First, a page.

A source said on Monday that Russia’s coupon payment on a sovereign bond maturing in 2029 was processed by correspondent bank JPMorgan Chase & Co, marking the second time in recent days that the country appears to have avoided default.
Russia was scheduled to make a $66 million payment to bondholders on Monday.
It paid interest on two sovereign bonds last week, easing concerns about its willingness and ability to honor external debt after Western nations imposed harsh sanctions in response to its invasion of Ukraine.
By making the payment, Russia avoided its first default on international bonds since the 1998 financial crisis, and its first on domestic bonds since the 1917 revolution.
JPMorgan worked on Monday with the U.S. Treasury Department on necessary approvals, the source familiar with the situation said.
The payment had moved on to the next step before the money is handed over to bondholders, the source added. Reuters could not learn which bank was acting as the payment agent on the bond.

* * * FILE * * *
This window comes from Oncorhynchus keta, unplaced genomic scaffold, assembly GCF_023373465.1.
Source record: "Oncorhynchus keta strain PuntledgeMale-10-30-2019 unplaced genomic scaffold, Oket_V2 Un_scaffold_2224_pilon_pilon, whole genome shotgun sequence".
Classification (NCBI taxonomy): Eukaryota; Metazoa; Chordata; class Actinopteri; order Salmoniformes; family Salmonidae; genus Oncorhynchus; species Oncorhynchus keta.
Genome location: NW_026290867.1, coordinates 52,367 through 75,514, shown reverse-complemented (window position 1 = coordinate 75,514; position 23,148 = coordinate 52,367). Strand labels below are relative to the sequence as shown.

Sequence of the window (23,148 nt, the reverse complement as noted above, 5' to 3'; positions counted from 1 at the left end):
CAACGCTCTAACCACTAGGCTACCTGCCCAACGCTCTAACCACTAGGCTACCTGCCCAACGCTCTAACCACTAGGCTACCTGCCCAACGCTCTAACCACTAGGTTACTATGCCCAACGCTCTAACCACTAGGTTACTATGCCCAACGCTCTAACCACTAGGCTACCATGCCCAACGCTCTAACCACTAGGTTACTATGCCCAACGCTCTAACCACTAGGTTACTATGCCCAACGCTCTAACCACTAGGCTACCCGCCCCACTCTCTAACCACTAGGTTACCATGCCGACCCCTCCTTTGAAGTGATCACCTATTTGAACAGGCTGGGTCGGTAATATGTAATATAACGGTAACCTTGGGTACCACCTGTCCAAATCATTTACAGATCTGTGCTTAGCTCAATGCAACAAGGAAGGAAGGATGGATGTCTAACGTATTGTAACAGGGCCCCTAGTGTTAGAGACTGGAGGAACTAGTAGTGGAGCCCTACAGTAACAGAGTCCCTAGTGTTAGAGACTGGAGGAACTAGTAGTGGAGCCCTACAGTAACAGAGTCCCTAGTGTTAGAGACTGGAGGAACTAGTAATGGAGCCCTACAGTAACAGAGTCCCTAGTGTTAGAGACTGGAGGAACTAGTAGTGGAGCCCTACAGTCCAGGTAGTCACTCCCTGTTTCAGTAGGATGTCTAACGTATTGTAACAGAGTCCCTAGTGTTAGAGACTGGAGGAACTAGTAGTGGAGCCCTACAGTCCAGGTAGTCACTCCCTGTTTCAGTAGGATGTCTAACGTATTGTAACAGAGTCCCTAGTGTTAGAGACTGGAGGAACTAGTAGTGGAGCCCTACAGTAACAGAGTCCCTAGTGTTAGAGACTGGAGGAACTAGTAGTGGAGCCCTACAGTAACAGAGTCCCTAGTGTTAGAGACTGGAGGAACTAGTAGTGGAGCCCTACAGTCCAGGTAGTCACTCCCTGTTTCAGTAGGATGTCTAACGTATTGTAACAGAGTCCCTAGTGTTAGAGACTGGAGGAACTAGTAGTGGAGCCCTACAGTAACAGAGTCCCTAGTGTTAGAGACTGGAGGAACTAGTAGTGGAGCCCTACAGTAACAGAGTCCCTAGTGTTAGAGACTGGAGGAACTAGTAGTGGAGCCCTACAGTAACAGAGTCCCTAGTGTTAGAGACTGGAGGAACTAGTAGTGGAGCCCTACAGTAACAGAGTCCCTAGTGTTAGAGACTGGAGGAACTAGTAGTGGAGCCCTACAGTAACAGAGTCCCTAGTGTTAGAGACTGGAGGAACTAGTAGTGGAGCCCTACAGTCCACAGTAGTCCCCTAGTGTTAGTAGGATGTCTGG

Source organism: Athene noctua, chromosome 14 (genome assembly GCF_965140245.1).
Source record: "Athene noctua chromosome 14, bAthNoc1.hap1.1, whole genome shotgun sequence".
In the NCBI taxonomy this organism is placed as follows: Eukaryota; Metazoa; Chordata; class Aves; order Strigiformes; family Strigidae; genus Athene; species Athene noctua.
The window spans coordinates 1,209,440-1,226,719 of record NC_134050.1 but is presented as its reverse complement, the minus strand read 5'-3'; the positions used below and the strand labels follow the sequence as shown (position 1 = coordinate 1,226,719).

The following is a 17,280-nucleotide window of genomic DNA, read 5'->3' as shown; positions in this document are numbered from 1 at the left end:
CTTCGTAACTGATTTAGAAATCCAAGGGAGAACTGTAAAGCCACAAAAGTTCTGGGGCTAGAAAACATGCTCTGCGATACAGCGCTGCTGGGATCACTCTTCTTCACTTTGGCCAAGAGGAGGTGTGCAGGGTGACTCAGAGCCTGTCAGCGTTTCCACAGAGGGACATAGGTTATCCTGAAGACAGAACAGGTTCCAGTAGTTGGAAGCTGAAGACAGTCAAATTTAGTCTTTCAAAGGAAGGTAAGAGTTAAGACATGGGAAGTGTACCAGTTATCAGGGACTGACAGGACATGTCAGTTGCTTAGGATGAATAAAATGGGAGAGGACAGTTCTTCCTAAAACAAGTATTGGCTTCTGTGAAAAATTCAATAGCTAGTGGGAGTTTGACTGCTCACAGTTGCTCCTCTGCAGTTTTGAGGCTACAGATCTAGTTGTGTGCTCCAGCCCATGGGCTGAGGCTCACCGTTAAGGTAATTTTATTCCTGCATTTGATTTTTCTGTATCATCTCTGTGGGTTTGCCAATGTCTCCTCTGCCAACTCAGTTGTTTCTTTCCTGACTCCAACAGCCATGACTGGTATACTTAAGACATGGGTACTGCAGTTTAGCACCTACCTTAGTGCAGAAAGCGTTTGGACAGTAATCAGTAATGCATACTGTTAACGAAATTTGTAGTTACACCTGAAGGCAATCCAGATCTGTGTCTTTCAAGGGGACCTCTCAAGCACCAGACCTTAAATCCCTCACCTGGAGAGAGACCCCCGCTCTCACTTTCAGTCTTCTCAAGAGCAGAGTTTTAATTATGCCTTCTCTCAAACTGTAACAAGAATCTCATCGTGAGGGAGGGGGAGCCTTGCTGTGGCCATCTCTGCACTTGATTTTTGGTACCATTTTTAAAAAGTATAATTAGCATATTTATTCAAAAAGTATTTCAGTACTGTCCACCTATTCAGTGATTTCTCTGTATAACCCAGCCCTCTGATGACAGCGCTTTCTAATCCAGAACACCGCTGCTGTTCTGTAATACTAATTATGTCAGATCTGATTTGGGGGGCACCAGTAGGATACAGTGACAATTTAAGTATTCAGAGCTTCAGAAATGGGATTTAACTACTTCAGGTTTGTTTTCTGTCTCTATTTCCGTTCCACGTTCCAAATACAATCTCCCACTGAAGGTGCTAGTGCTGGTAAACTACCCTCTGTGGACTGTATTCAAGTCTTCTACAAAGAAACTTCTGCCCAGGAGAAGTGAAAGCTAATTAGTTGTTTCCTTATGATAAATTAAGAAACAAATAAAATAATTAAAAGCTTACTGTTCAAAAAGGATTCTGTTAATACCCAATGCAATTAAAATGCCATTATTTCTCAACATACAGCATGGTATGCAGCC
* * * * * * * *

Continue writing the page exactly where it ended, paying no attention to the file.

Last week, JPMorgan processed the payment as correspondent bank and handed it to Citigroup Inc, which as payment agent distributed the funds on to bondholders.
Russia has 15 international bonds outstanding with a face value of around $40 billion. Prior to the Ukraine crisis roughly $20 billion was held by investment funds and money managers outside Russia.
The country’s next test is a $102 million payment on March 28 and after that on March 31 there is a $447 million payment that must be made in dollars. Its biggest payment of the year — and its first full repayment of “principal”, of $2 billion — is due on April 4 .
Even if Russia is willing to pay, there may be complications in the coming weeks and months, especially for bonds that must be serviced in dollars, after a temporary license issued by the U.S. Office of Foreign Assets Control expires on May 25. Russia will still have almost $2 billion worth of external sovereign bond payments to make before the end of the year.
If Russia does not make any of its bond payments within their defined grace periods, or pays in roubles where dollars or euros are specified, it will be a default.
Russia’s rouble on Monday steadied and OFZ treasury bonds returned to trading, although in a volatile fashion. Stocks and bonds last traded on the Moscow Exchange on Feb. 25 and the central bank has yet to say when trading in equities can resume. Russia invaded Ukraine on Feb. 24, calling it a “special operation.”